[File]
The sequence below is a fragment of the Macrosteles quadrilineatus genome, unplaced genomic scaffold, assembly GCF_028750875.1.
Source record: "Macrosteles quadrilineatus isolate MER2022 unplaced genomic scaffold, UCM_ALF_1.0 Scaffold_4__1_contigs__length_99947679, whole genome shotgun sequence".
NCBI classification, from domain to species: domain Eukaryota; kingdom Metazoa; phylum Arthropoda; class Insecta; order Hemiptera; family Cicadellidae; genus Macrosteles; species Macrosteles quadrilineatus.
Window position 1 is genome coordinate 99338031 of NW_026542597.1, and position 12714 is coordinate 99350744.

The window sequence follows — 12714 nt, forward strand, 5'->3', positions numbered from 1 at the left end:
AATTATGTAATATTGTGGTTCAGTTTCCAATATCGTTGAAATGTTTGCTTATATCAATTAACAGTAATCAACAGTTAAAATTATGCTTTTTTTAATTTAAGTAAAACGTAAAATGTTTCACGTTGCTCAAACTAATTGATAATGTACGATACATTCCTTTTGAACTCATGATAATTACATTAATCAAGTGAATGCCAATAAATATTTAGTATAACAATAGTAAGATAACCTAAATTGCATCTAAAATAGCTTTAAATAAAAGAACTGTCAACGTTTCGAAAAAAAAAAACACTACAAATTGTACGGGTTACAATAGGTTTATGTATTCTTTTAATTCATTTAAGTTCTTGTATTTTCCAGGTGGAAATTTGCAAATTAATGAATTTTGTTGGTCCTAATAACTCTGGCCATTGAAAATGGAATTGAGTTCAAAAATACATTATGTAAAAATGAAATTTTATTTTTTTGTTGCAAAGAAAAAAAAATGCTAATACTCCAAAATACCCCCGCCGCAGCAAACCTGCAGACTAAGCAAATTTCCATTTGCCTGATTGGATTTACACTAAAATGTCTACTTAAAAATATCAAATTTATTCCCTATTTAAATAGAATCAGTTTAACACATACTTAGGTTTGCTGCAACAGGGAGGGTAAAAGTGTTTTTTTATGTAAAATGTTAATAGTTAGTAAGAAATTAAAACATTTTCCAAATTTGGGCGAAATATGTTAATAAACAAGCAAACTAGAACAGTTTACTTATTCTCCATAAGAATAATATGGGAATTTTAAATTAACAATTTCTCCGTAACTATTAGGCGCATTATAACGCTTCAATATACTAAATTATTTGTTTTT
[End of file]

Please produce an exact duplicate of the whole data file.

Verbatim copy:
The sequence below is a fragment of the Macrosteles quadrilineatus genome, unplaced genomic scaffold, assembly GCF_028750875.1.
Source record: "Macrosteles quadrilineatus isolate MER2022 unplaced genomic scaffold, UCM_ALF_1.0 Scaffold_4__1_contigs__length_99947679, whole genome shotgun sequence".
NCBI classification, from domain to species: domain Eukaryota; kingdom Metazoa; phylum Arthropoda; class Insecta; order Hemiptera; family Cicadellidae; genus Macrosteles; species Macrosteles quadrilineatus.
Window position 1 is genome coordinate 99338031 of NW_026542597.1, and position 12714 is coordinate 99350744.

The window sequence follows — 12714 nt, forward strand, 5'->3', positions numbered from 1 at the left end:
AATTATGTAATATTGTGGTTCAGTTTCCAATATCGTTGAAATGTTTGCTTATATCAATTAACAGTAATCAACAGTTAAAATTATGCTTTTTTTAATTTAAGTAAAACGTAAAATGTTTCACGTTGCTCAAACTAATTGATAATGTACGATACATTCCTTTTGAACTCATGATAATTACATTAATCAAGTGAATGCCAATAAATATTTAGTATAACAATAGTAAGATAACCTAAATTGCATCTAAAATAGCTTTAAATAAAAGAACTGTCAACGTTTCGAAAAAAAAAAACACTACAAATTGTACGGGTTACAATAGGTTTATGTATTCTTTTAATTCATTTAAGTTCTTGTATTTTCCAGGTGGAAATTTGCAAATTAATGAATTTTGTTGGTCCTAATAACTCTGGCCATTGAAAATGGAATTGAGTTCAAAAATACATTATGTAAAAATGAAATTTTATTTTTTTGTTGCAAAGAAAAAAAAATGCTAATACTCCAAAATACCCCCGCCGCAGCAAACCTGCAGACTAAGCAAATTTCCATTTGCCTGATTGGATTTACACTAAAATGTCTACTTAAAAATATCAAATTTATTCCCTATTTAAATAGAATCAGTTTAACACATACTTAGGTTTGCTGCAACAGGGAGGGTAAAAGTGTTTTTTTATGTAAAATGTTAATAGTTAGTAAGAAATTAAAACATTTTCCAAATTTGGGCGAAATATGTTAATAAACAAGCAAACTAGAACAGTTTACTTATTCTCCATAAGAATAATATGGGAATTTTAAATTAACAATTTCTCCGTAACTATTAGGCGCATTATAACGCTTCAATATACTAAATTATTTGTTTTT